Q&A with Katherine Howe
The House of Velvet and Glass
The House of Velvet and Glass
Debbie - Katherine is not a stranger to the B&N boards as her debut novel The Physick Book of Deliverance Dane was a FirstLook feature in 2009 and went on to debut at #2 on the NY Times Bestseller list so instead of saying welcome I say welcome back Katherine it’s nice to have you and thank you for answering some questions about your brand new release The House of Velvet and Glass.
Katherine - Thanks, Deb! I was delighted that you would ask me back. Participating in First Look was a terrific experience for me, particularly as a first time novelist. I was so delighted and touched that everyone on the B&N boards would take the time to read The Physick Book of Deliverance Dane, and give me such great feedback, so I'm doubly excited to have the chance to do it again for The House of Velvet and Glass.
Tell us a little about the new novel
The House of Velvet and Glass follows one Boston Brahmin family as they reel in the aftermath of the Titanic sinking. The year is 1915, and the eldest daughter, Sibyl Allston, is doing her best to keep the family together after her mother Helen and sister Eulah went down with the ship. Like a lot of women of that era, Sibyl has taken to visiting a spirit medium to try to connect with her mother and sister, only with mixed results. Then with no warning her brother Harlan appears back home, having been kicked out of Harvard under mysterious circumstances that have something to do with a beautiful young woman of obscure antecedent. As Sibyl joins forces with Benton Derby, a young Harvard psychology professor with whom she shares a complicated past, to solve the mystery surrounding Harlan's trouble, she will also uncover a shocking truth about her family's past, and in turn, about herself.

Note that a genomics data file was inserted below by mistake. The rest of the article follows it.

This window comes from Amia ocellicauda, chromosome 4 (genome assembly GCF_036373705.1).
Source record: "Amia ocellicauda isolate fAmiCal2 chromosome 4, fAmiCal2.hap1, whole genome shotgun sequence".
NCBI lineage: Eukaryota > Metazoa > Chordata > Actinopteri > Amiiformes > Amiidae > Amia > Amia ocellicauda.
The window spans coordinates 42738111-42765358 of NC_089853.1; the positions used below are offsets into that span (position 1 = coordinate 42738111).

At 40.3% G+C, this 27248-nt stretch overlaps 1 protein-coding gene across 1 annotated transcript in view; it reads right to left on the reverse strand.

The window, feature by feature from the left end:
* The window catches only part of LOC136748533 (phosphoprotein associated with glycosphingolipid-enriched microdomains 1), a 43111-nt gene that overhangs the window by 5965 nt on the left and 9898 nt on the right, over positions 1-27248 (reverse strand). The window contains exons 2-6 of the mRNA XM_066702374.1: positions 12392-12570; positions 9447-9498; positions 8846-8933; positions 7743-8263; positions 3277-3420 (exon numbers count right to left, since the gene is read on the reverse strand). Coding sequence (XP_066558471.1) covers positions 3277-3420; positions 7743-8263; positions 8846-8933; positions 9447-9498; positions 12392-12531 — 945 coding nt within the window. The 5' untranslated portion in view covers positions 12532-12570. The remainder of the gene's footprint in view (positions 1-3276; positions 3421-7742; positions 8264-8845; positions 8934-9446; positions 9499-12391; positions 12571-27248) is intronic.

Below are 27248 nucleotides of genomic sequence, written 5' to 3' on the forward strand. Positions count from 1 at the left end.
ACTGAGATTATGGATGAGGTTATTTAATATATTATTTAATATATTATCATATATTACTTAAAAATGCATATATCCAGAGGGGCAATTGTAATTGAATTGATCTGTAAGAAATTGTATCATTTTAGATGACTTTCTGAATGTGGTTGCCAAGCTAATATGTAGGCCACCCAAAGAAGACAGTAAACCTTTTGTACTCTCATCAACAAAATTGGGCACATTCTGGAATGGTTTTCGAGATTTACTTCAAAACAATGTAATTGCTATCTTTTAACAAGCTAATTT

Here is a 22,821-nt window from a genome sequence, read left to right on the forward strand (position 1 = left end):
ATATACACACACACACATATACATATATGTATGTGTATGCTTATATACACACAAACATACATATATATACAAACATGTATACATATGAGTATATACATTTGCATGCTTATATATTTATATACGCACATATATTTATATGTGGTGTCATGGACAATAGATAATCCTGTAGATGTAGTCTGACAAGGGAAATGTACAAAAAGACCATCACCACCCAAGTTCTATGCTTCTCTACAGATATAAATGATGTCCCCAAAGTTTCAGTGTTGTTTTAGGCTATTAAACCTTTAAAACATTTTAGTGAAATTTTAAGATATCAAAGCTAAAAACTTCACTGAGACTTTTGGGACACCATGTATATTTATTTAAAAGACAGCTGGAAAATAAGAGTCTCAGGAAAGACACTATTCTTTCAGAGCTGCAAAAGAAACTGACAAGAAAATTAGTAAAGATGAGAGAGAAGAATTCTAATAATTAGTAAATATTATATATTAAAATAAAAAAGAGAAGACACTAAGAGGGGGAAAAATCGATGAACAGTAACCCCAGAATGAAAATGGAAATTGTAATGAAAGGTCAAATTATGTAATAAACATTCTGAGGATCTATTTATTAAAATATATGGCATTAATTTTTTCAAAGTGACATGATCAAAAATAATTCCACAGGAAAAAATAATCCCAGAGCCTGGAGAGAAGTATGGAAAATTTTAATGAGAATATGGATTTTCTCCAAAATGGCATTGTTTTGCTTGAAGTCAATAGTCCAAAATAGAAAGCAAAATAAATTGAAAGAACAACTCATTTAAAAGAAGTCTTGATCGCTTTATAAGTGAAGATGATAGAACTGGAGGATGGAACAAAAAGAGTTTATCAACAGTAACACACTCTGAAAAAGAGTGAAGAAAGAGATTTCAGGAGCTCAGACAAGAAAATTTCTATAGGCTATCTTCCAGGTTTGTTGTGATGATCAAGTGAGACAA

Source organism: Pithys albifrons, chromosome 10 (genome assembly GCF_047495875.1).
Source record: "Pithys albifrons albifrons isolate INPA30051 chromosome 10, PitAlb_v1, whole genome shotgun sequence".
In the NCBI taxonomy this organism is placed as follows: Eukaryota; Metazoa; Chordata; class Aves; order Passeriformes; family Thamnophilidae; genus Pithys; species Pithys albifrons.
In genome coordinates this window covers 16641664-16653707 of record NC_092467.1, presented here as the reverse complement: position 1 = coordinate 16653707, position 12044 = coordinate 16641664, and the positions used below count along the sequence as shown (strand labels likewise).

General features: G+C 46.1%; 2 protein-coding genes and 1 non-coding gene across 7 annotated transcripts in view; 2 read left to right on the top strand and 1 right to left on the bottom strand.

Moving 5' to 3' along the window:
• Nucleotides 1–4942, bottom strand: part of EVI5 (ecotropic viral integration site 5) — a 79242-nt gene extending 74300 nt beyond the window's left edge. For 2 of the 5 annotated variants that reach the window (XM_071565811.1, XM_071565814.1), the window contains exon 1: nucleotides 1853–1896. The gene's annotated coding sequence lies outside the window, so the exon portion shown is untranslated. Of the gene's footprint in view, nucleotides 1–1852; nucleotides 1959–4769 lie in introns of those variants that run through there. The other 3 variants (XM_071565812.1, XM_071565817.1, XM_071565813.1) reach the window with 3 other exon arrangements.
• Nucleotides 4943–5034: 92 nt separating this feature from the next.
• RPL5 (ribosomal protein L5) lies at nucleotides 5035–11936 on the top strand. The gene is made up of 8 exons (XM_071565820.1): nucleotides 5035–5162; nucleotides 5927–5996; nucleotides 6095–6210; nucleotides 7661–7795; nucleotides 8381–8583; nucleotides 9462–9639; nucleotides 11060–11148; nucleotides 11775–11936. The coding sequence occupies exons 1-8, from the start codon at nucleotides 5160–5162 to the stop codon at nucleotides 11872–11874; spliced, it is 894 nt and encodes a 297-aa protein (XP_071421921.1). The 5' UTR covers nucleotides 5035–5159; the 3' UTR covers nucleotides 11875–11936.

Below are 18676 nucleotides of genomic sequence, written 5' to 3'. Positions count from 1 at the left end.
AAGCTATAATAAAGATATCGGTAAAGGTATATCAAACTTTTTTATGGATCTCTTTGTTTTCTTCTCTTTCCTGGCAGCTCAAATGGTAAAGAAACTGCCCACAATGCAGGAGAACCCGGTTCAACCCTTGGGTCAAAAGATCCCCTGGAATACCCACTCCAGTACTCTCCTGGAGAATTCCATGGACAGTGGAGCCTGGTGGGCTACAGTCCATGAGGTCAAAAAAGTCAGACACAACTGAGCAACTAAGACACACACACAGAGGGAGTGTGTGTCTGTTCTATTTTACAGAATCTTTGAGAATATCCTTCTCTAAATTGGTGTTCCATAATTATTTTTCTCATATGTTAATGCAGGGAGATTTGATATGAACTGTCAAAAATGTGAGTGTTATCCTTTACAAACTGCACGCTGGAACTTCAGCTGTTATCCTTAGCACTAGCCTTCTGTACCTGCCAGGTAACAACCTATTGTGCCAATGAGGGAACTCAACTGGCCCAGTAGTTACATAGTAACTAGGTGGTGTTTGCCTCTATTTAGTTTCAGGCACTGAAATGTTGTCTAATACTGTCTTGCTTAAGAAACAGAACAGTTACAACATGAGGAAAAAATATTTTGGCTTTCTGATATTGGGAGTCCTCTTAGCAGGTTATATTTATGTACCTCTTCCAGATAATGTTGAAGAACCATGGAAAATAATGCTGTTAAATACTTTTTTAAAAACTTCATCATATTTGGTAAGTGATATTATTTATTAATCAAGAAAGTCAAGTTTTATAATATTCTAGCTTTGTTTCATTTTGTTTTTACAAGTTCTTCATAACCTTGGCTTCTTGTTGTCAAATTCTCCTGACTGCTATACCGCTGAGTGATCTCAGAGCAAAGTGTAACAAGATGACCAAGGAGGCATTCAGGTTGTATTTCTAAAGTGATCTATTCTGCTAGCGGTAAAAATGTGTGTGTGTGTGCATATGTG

Can you tell us what led you to a career in writing
I'm trained as an academic, and started working on The Physick Book of Deliverance Dane while I was studying for my PhD qualifying exams (if you happen to have read Physick Book, that's the exam Connie takes in Chapter 1). As it happens, fiction is a wonderful way of investigating the past, and I love engaging in rich conversations with readers who are also interested in investigating aspects of history. Both Physick Book and The House of Velvet and Glass are set in time periods – the 1690s and 1910s respectively – in which the world is undergoing very drastic change, and I am interested in what it feels like to live through periods of upheaval. I take the details of my historical periods very seriously, because I feel that one of the real pleasures of historical fiction is having the chance to feel as though you can see into a corner of a vanished world.
Do you write full time
I am fortunate to be able to write full time, yes, although I also occasionally teach. This semester I've been leading an undergraduate seminar on historical fiction at Cornell. We just finished talking about Gone with the Wind, which is really a lot longer than I remember it being.
Do you belong to a writers group
I do not. However, I am fortunate to have a network of friends and colleagues to whom I can show work. Some are great for looking at pages at the very early stage, when they are unreadable dreck, and saying “Keep going! Don't quit!” Others are great for reading larger chunks when it's coming along but needs shaping to make sense, and still others are wonderful at reading the whole thing and helping me figure out which fifty pages really should be set on fire. Every writer needs a community who will both encourage and also help refine her work.
What genre does this new novel fall into, is there a bit of the paranormal that was in the debut novel, and how do you feel about being put on a certain genre shelf
I would say that The House of Velvet and Glass is historical fiction, although like Physick Book it does contain the suggestion of an imaginative twist. I am interested by time periods in which the perception of reality differs pretty drastically from our own, which is one reason I enjoy telling stories that are accurate to their stated time period, but a bit beyond the pale for today. Mainly, regardless of how they may be categorized, I hope the books find their way to readers who will enjoy them.
Tell us a little about how you felt when your debut novel sold and then went on to become a phenomenal bestseller that has now been translated into more than twenty languages.